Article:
Bitter and Sweet

Bitter and Sweet

Written by: Feder, Sandra V.
Illustrated by: Brooker, Kyrsten
ages 4 to 7 / grades K to 2

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For Hannah, moving to a new city feels bitter, but can she find the sweetness, too?

When Hannah’s family has to move, her grandmother tells her how she felt leaving the old country — it was both bitter and sweet. As Hannah leaves her friends behind and tries to get used to a new house, she only feels bitterness. Was her grandmother wrong about the sweetness?

Hannah starts to feel better about the move when she sees her new house in the soft light of the Shabbat candles. When a new friend reaches out with a special gift, Hannah realizes that sweetness can come from unexpected places and that she can even create some herself.

Featuring art by acclaimed illustrator Kyrsten Brooker, this story subtly conveys a universal message — while life can be full of challenging moments, sweeter ones can be found and created. An author’s note is included on the concept of bitter and sweet in Jewish culture.

Key Text Features
author’s note

Correlates to the Common Core State Standards in English Language Arts:

CCSS.ELA-LITERACY.RL.K.3
With prompting and support, identify characters, settings, and major events in a story.

CCSS.ELA-LITERACY.RL.1.2
Retell stories, including key details, and demonstrate understanding of their central message or lesson.

CCSS.ELA-LITERACY.RL.2.3
Describe how characters in a story respond to major events and challenges.

For Hannah, moving to a new city feels bitter, but can she find the sweetness, too?

When Hannah’s family has to move, her grandmother tells her how she felt leaving the old country — it was both bitter and sweet. As Hannah leaves her friends behind and tries to get used to a new house, she only feels bitterness. Was her grandmother wrong about the sweetness?

Hannah starts to feel better about the move when she sees her new house in the soft light of the Shabbat candles. When a new friend reaches out with a special gift, Hannah realizes that sweetness can come from unexpected places and that she can even create some herself.

Featuring art by acclaimed illustrator Kyrsten Brooker, this story subtly conveys a universal message — while life can be full of challenging moments, sweeter ones can be found and created. An author’s note is included on the concept of bitter and sweet in Jewish culture.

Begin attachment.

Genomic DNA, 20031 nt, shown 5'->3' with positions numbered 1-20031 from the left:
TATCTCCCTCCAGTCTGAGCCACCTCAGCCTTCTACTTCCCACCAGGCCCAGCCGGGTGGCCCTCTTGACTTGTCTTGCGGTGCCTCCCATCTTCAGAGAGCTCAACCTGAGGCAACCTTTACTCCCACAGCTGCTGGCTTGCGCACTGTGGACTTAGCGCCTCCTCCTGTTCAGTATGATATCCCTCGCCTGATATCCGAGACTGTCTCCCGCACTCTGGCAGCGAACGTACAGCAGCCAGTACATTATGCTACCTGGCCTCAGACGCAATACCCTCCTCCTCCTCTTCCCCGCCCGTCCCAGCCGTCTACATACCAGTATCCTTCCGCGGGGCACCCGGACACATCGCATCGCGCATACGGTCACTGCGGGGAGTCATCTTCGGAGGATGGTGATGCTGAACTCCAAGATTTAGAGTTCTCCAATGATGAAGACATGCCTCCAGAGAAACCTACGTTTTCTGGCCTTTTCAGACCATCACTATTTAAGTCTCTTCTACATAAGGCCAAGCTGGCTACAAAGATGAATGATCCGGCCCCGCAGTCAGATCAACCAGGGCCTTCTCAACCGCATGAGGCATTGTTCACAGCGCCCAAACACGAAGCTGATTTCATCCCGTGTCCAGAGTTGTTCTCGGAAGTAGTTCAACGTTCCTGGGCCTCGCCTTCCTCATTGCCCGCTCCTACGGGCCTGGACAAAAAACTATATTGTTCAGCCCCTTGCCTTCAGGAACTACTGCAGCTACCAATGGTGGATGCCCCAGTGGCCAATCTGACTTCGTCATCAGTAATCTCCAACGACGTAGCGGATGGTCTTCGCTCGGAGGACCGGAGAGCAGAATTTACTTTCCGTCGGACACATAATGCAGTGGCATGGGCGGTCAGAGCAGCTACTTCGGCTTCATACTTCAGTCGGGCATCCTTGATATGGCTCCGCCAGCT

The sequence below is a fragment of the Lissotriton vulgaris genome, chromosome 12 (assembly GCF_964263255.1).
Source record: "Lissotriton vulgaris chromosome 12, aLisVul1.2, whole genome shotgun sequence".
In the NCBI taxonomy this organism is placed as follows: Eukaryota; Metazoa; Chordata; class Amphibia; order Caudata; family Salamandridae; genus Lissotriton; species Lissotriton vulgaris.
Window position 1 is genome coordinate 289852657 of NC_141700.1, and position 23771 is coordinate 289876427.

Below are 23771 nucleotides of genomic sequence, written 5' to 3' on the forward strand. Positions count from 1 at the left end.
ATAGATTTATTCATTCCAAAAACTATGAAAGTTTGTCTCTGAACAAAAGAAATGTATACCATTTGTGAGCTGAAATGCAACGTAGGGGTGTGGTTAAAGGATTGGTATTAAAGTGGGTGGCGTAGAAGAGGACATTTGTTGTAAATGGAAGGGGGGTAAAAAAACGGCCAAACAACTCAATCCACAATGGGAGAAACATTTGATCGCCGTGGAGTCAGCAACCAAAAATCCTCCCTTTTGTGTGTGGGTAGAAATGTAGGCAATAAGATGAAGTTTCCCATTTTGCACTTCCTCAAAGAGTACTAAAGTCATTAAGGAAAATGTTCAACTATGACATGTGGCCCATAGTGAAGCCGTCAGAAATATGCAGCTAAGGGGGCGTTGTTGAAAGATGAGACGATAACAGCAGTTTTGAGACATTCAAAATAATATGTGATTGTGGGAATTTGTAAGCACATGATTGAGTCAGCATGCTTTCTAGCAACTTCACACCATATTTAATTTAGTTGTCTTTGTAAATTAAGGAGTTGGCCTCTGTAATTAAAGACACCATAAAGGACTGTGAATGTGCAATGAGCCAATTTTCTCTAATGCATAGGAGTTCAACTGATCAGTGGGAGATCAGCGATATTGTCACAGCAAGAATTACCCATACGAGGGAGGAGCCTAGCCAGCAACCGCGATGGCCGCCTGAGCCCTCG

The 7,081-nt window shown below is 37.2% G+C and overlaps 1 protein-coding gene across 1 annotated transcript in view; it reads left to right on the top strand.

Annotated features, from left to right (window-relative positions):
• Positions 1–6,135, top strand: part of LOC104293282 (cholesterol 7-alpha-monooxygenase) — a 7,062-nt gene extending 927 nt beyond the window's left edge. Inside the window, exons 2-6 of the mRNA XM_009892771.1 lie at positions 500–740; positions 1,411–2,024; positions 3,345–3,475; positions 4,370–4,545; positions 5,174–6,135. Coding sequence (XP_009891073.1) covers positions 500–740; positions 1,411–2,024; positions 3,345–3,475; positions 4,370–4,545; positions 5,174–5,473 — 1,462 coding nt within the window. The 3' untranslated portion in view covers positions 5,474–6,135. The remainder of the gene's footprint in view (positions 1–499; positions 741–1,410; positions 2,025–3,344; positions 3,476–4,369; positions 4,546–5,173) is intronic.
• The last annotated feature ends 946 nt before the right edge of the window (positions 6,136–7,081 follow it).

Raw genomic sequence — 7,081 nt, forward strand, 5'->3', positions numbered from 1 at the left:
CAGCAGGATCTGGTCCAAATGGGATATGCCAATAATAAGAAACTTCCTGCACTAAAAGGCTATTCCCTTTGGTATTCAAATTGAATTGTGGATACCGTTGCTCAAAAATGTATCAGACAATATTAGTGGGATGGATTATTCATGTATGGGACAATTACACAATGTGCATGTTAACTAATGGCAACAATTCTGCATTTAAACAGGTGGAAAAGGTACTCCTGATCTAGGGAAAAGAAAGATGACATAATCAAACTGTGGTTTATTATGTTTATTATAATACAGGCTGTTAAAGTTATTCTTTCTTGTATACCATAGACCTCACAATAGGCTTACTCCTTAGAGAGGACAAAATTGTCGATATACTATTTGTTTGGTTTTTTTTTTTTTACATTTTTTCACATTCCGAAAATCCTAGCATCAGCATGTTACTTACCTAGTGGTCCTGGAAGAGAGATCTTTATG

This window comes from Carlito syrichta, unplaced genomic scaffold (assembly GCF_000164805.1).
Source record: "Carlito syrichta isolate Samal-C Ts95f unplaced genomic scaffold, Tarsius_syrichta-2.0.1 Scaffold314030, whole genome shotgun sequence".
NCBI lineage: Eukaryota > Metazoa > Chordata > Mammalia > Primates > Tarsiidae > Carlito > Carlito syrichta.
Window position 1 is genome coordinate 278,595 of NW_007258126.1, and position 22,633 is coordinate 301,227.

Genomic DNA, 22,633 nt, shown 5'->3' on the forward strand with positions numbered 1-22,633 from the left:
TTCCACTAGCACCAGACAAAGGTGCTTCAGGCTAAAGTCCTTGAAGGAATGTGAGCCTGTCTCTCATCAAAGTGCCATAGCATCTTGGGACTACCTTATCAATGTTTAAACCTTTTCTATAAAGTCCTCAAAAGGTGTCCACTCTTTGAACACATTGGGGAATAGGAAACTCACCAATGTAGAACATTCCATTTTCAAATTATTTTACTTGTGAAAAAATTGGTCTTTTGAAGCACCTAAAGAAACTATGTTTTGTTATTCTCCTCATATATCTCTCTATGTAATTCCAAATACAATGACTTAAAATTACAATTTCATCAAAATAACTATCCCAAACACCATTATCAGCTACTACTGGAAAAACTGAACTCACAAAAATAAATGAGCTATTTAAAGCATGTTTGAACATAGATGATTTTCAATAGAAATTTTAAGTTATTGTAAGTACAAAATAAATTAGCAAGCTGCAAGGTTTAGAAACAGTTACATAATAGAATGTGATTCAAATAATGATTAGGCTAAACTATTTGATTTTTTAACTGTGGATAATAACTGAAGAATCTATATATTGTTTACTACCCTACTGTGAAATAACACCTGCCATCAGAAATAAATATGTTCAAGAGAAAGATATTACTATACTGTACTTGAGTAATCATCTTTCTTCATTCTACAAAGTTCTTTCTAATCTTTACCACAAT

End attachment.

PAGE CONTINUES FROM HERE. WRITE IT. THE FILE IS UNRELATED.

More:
Key Text Features
author’s note

Correlates to the Common Core State Standards in English Language Arts:

CCSS.ELA-LITERACY.RL.K.3
With prompting and support, identify characters, settings, and major events in a story.

CCSS.ELA-LITERACY.RL.1.2
Retell stories, including key details, and demonstrate understanding of their central message or lesson.

CCSS.ELA-LITERACY.RL.2.3
Describe how characters in a story respond to major events and challenges.

Published By Groundwood Books Ltd — Oct 1, 2018
Specifications 32 pages | 9.75 in x 8.75 in
Written By

SANDRA V. FEDER is the author of three acclaimed picture books: Angry Me, illustrated by Rahele Jomepour Bell; Bitter and Sweet, illustrated by Kyrsten Brooker, a PJ Library selection; and The Moon Inside, illustrated by Aimée Sicuro, which has been translated into multiple languages. She has also written the Daisy series of early chapter books, illustrated by Susan Mitchell. Sandra lives in California.

Illustrated by

KYRSTEN BROOKER studied illustration at Pratt Institute in Brooklyn and has since illustrated over twenty books for children, including Chik Chak Shabbat by Mara Rockliff and The Poem That Will Not End, written by Joan Bransfield Graham. She lives with her family in Edmonton.

Written By

SANDRA V. FEDER is the author of three acclaimed picture books: Angry Me, illustrated by Rahele Jomepour Bell; Bitter and Sweet, illustrated by Kyrsten Brooker, a PJ Library selection; and The Moon Inside, illustrated by Aimée Sicuro, which has been translated into multiple languages. She has also written the Daisy series of early chapter books, illustrated by Susan Mitchell. Sandra lives in California.

Illustrated by

KYRSTEN BROOKER studied illustration at Pratt Institute in Brooklyn and has since illustrated over twenty books for children, including Chik Chak Shabbat by Mara Rockliff and The Poem That Will Not End, written by Joan Bransfield Graham. She lives with her family in Edmonton.

Audience ages 4 to 7 / grades K to 2
Reading Levels Guided Reading N
Fountas & Pinnel Text Level N
Lexile AD580L
Key Text Features author's note
Common Core CCSS.ELA-LITERACY.RL.2.3
CCSS.ELA-LITERACY.RL.1.2
CCSS.ELA-LITERACY.RL.K.3

“Moving houses is often a challenge for young children; this sensitive story addresses their fears and suggests a positive method of dealing with change. Many references to Jewish customs . . . help flesh out the commingling of bitter and sweet.” —Quill and Quire

“[Kyrsten] Brooker's illustrations are a marvel.” —Kirkus Reviews

“While telling a familiar story about the difficulties of moving, the quietly expressive text offers a clear view of Hannah’s emotions and a hopeful, yet practical perspective on making things better. . . . [I]nsightful.” —Booklist